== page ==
JOURNAL ARTICLE
MULTICENTER STUDY

Progression of lumbar disc degeneration over a decade: a heritability study

Frances M K Williams, Maria Popham, Philip N Sambrook, Annette F Jones, Tim D Spector, Alex J MacGregor
Annals of the Rheumatic Diseases 2011, 70 (7): 1203-7
21402564

OBJECTIVES: Lumbar disc degeneration (LDD) is prevalent, age-related and contributes to low back pain. Cross-sectional LDD as determined by MRI scan is known to be highly heritable. The authors postulated that the rate of progression might also be controlled by genetic factors.

METHODS: A 10-year follow-up of MRI-determined LDD was performed in 234 pairs of twin volunteers in the UK and Australia, comprising 90 monozygotic pairs and 144 dizygotic same-sex twin pairs. Of the total sample, 95% were female. The mean age at baseline was 53.3 years (range 32.3-69.5). The rate of progression was calculated and, because the effect of age was non-linear, the sample was divided into age strata and heritability estimated for each trait's progression.

RESULTS: All MRI-determined traits worsened significantly over the period of follow-up (p<0.0001 for each). Change in disc height was not heritable at any age while posterior disc bulge was heritable across all age categories (range 28-53%), with higher heritability in those over 60 years. Change in disc signal intensity and anterior osteophytes were found to be heritable only in those aged under 50 years at baseline (heritability estimates 76% (95% CI 44% to 100%) and 74% (42% to 100%), respectively).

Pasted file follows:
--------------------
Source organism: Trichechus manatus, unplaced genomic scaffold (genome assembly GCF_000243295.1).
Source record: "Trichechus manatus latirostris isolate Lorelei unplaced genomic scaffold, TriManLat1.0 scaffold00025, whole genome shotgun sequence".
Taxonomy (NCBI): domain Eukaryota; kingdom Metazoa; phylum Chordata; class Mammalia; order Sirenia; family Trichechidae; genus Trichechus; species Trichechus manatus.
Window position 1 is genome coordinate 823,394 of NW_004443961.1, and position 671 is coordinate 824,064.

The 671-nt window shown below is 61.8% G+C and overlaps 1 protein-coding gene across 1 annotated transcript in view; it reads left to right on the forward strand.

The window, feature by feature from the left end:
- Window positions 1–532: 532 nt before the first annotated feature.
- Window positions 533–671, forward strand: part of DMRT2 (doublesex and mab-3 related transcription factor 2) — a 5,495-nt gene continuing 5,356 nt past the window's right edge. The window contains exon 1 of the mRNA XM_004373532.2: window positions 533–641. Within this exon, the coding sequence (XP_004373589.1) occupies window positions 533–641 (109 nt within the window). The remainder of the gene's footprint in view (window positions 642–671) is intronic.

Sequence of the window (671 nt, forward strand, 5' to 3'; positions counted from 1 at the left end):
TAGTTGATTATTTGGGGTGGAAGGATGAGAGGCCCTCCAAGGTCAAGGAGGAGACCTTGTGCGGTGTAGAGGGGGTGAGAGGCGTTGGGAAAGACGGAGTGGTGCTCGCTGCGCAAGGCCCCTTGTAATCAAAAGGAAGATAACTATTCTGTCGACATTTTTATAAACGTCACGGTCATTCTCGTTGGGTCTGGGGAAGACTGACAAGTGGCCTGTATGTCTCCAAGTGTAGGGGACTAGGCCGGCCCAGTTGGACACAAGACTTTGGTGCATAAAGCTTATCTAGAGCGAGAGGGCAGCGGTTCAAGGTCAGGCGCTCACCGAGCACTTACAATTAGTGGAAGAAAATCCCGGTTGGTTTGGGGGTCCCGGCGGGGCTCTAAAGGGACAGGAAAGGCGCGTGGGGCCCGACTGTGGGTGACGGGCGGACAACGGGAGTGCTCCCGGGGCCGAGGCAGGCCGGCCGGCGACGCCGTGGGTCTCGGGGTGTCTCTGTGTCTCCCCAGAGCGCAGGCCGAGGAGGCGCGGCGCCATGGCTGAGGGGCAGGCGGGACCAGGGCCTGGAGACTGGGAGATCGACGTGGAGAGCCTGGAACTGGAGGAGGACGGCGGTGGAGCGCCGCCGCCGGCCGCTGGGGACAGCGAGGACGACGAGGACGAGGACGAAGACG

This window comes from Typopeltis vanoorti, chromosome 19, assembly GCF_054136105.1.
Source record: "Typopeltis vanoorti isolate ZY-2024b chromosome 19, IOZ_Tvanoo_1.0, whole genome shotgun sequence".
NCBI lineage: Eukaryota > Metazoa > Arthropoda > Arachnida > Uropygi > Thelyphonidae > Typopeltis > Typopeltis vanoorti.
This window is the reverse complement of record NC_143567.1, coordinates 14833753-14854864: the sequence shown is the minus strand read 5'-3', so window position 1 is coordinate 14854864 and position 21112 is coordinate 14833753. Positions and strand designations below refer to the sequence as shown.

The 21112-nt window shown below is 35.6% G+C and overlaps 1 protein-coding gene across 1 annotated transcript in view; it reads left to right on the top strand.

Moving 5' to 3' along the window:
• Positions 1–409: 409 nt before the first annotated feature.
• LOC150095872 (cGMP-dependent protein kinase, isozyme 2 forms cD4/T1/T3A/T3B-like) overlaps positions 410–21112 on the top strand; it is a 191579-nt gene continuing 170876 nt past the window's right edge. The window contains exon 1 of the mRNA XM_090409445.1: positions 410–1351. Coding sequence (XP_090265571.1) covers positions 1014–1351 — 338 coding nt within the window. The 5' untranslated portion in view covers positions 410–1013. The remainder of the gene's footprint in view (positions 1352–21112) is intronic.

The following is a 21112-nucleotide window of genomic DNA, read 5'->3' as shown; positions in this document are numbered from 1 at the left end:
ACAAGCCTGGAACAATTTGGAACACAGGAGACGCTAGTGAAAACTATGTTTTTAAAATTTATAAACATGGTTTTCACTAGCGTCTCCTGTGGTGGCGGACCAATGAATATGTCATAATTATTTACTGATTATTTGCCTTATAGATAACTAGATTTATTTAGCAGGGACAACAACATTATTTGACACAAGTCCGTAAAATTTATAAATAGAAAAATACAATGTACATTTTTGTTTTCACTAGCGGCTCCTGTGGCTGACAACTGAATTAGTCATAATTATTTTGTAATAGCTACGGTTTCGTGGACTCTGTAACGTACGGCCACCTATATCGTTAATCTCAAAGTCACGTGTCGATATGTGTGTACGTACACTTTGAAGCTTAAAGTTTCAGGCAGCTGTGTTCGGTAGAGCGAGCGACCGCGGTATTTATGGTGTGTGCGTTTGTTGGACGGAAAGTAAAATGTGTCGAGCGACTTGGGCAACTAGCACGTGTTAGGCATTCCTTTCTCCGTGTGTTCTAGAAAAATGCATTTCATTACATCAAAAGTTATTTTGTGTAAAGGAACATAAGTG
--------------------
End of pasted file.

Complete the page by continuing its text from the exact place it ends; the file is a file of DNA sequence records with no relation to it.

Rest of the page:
CONCLUSIONS: Longitudinal change in LDD traits is heritable for all traits except disc height, but there is a significant influence of age, which varies across traits. Future studies to define the genetic variants influencing LDD progression should examine MRI traits individually and in women should focus on those under 50 years of age.

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